During the Riverwalk stroll we stopped to see the old village of La Villita, almost 300 years old and on the National Registry of Historic Places. Today it is a cultural arts hub that covers one city block.

By the end of the day we had walked a little over 6 miles. It was a good day and we both suffered from sensory overload. We headed back to RV park as we were leaving for Del Rio, Texas the next morning. Another leg of the “Grand Tour” completed. Stay tuned, more to come!

San Antonio! What a Town! February 17-20

Part 1

We arrived at Braunig Lake RV Park (Passport America $27/night) around 1:30 PM on Sunday the 17th. We did a quick set up and headed downtown. Being retired and not keeping up with what day it is can sometimes come crashing in. It was Sunday, and the following day was the President’s Day holiday and we certainly remembered when we entered downtown! Whoops!

We got downtown with no trouble but the place was packed. The wait to get in to the Alamo was more than 2 hours and the Visitor’s Center was overrun. Plan B: we decided to do a riding tour around the historic areas and then eat some Texas barbecue. We go local and enjoy eating at local restaurants in all the places we visit. No chains just good, local, delicious food. We chose Big Bib Barbecue on Lanark Drive. 4.5 stars on TripAdvisor, yelp, and google plus several locals recommended the place.

Big Bib smokes their meats for 14 hours on mesquite and have many options. The food was okay but the people were awesome. I had the chicken and Ray got the brisket. Fresh Texas veggies, drink, bread and a variety of sauces (all home made and I liked the Bib’s hot and spicy) all for under $20 for two. It was finger lickin’ tasty

Smoked Chicken, Potato salad, collards, and bread!

We went home and prepared for an early day on the 18th. We headed for the Alamo and arrived before it opened. We were 7th in line and talked to a great Texas Ranger while we waited. He was from Lake Erie and moved to a warmer climate. Interesting person. The Alamo is free admission and they have several rules concerning reverence, including: no hats, no food or drink, and no photography. The Alamo is considered to be a Shrine of Texas Liberty and hallowed ground.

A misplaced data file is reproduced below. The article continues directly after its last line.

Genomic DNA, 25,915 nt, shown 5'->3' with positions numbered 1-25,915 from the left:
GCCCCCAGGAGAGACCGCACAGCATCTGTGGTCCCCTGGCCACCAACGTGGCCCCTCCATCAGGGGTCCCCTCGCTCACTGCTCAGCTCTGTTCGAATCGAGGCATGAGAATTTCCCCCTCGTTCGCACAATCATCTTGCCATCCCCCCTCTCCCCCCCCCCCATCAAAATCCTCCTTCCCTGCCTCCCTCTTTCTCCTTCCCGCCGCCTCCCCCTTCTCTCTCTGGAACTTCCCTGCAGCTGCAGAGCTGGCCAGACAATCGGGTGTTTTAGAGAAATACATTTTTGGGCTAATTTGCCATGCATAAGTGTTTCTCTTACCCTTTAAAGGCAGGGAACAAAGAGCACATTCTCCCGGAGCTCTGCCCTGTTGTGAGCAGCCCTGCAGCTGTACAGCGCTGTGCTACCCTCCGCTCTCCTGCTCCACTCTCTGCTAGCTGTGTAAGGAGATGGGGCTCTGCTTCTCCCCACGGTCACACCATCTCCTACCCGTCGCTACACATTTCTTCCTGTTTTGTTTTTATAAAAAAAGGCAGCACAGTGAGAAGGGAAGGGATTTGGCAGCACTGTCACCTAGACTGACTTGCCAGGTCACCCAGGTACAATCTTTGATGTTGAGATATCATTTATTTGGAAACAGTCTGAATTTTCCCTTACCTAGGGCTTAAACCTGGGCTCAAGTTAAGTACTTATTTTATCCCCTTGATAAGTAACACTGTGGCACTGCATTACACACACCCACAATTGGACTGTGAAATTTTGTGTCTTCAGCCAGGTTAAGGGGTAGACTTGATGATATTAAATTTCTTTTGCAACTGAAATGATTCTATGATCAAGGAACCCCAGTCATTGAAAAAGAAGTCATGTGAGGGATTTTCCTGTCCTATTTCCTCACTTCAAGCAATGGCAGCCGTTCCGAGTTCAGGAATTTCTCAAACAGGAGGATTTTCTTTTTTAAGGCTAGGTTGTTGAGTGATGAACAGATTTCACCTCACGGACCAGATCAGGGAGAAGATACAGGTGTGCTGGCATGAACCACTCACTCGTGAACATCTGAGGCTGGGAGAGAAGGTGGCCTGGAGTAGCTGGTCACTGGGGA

The fort/mission is 300 years old and was a mission from 1700-1793 but is best known as were the siege of the Alamo occurred in 1836. Texas gained freedom from Mexico in 1837 and was the independent Republic of Texas until it joined the Union on February 19, 1846. The walls of the Alamo are under restoration and can not be touched as they are very unstable. There are several period re-enactments on the grounds that are very informative.

The defenders of the Alamo were everyday folks. Best known were: Colonel James Bowie, Colonel Davy Crockett, and Lt. Colonel William Barret Travis, The soldiers who survived were ordered killed by President General Antonio López de Santa Anna and their bodies were burned. More info on the defenders:

Interesting fact: during restoration graffiti from the soldiers was found on the second floor beams. The graffiti survived the destruction of the battle. Fact 2: the battle was one sided and the siege lasted 13 days:
189 Defenders from the Union
3,000 Mexican soldiers

I was very moved by this experience and learned a lot more than was taught in history classes. The Alamo holds an important place in our history and should be visited. 3 Million visitors go annually. To put it in perspective, Myrtle Beach, SC gets 14 million annually. Ummm.

Historic Hotel alongside the Alamo

After the Alamo we headed to San Fernando Cathedral, built 1738-1750 by Canary Island settlers and is the oldest cathedral in Texas. It is a combination of Gothic, Gothic revival, and Colonial architecture. The remains of the defenders of the Alamo are interred there and prior to the siege of the Alamo General Antonio Lopez de Santa Anna raised the flag of “no quarter” from the cathedral tower.

Part 2: Briscoe Western Art Museum and Riverwalk – to be continued!